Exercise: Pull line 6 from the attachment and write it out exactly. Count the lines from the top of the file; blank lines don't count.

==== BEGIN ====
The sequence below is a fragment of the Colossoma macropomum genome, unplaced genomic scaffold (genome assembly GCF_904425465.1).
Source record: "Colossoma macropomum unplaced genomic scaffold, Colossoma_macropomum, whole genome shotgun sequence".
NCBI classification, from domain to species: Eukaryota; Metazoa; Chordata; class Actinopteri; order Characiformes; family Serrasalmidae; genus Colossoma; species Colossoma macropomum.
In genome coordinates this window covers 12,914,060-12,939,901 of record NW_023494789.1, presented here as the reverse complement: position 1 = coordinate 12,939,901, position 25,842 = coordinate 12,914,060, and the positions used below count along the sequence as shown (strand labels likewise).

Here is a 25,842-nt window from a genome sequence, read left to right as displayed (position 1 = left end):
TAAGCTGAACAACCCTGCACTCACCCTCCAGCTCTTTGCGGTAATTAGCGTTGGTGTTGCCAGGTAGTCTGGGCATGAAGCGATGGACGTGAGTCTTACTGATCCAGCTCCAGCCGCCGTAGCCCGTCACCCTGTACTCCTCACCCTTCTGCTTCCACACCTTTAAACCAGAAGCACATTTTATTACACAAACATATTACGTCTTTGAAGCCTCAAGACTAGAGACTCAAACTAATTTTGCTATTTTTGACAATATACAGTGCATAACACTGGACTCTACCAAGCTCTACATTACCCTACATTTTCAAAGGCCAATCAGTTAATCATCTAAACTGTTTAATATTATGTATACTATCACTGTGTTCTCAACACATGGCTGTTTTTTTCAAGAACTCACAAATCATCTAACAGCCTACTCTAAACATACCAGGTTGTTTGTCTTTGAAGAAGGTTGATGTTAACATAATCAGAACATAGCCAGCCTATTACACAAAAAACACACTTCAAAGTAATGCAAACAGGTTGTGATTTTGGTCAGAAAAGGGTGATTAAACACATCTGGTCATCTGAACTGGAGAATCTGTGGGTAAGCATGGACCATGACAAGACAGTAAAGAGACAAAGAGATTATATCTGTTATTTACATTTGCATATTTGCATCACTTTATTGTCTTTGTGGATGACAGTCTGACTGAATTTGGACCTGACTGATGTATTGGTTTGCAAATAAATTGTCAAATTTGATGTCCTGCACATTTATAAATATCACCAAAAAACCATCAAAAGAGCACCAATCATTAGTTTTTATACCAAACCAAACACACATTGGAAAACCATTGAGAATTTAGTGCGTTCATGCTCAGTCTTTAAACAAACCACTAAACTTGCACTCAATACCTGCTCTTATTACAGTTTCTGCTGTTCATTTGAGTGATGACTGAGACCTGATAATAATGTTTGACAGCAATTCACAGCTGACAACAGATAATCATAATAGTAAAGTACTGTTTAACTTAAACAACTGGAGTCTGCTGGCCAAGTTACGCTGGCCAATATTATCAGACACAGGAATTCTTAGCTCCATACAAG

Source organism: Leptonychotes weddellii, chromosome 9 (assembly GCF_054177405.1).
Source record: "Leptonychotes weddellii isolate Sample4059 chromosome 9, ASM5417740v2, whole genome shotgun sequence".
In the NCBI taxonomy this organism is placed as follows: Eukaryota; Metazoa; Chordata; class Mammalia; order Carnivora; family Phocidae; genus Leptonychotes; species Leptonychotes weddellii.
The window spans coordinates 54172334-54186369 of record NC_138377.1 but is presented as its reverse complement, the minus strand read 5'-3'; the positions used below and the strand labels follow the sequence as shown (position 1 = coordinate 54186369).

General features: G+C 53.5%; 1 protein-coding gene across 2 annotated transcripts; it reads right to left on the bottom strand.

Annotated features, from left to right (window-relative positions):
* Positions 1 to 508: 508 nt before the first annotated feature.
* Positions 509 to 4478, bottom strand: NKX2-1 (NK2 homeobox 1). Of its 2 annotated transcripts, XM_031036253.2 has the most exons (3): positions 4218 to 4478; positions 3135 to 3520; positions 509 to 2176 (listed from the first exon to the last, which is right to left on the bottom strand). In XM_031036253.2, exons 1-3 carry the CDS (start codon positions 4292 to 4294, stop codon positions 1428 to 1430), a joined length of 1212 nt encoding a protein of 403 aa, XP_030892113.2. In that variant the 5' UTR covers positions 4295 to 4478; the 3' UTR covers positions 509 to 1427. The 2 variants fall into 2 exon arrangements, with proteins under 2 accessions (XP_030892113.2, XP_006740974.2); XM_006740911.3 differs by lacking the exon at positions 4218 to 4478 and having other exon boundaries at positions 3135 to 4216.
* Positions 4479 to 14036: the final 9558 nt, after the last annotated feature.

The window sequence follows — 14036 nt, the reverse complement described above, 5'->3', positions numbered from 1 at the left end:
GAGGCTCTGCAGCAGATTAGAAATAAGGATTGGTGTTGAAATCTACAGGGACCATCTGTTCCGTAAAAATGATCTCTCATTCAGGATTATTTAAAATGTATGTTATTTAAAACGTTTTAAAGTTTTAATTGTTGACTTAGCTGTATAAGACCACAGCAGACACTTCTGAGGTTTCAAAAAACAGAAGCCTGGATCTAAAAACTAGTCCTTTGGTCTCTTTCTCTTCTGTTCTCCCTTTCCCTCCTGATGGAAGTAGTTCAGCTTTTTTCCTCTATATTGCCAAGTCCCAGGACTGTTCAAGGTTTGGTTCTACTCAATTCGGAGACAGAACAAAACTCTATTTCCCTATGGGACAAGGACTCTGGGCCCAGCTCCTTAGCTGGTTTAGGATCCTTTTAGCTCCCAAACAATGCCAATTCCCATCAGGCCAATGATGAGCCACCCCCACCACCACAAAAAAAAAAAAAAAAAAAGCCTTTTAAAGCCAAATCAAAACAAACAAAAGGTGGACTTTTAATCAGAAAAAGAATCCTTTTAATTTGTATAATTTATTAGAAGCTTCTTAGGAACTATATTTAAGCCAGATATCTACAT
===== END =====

TAAGCTGAACAACCCTGCACTCACCCTCCAGCTCTTTGCGGTAATTAGCGTTGGTGTTGCCAGGTAGTCTGGGCATGAAGCGATGGACGTGAGTCTTACTGATCCAGCTCCAGCCGCCGTAGCCCGTCACCCTGTACTCCTCACCCTTCTGCTTCCACACCTTTAAACCAGAAGCACATTTTATTACACAAACATATTACGTCTTTGAAGCCTCAAGACTAGAGACTCAAACTAATTTTGCTATTTTTGACAATATACAGTGCATAACACTGGACTCTACCAAGCTCTACATTACCCTACATTTTCAAAGGCCAATCAGTTAATCATCTAAACTGTTTAATATTATGTATACTATCACTGTGTTCTCAACACATGGCTGTTTTTTTCAAGAACTCACAAATCATCTAACAGCCTACTCTAAACATACCAGGTTGTTTGTCTTTGAAGAAGGTTGATGTTAACATAATCAGAACATAGCCAGCCTATTACACAAAAAACACACTTCAAAGTAATGCAAACAGGTTGTGATTTTGGTCAGAAAAGGGTGATTAAACACATCTGGTCATCTGAACTGGAGAATCTGTGGGTAAGCATGGACCATGACAAGACAGTAAAGAGACAAAGAGATTATATCTGTTATTTACATTTGCATATTTGCATCACTTTATTGTCTTTGTGGATGACAGTCTGACTGAATTTGGACCTGACTGATGTATTGGTTTGCAAATAAATTGTCAAATTTGATGTCCTGCACATTTATAAATATCACCAAAAAACCATCAAAAGAGCACCAATCATTAGTTTTTATACCAAACCAAACACACATTGGAAAACCATTGAGAATTTAGTGCGTTCATGCTCAGTCTTTAAACAAACCACTAAACTTGCACTCAATACCTGCTCTTATTACAGTTTCTGCTGTTCATTTGAGTGATGACTGAGACCTGATAATAATGTTTGACAGCAATTCACAGCTGACAACAGATAATCATAATAGTAAAGTACTGTTTAACTTAAACAACTGGAGTCTGCTGGCCAAGTTACGCTGGCCAATATTATCAGACACAGGAATTCTTAGCTCCATACAAG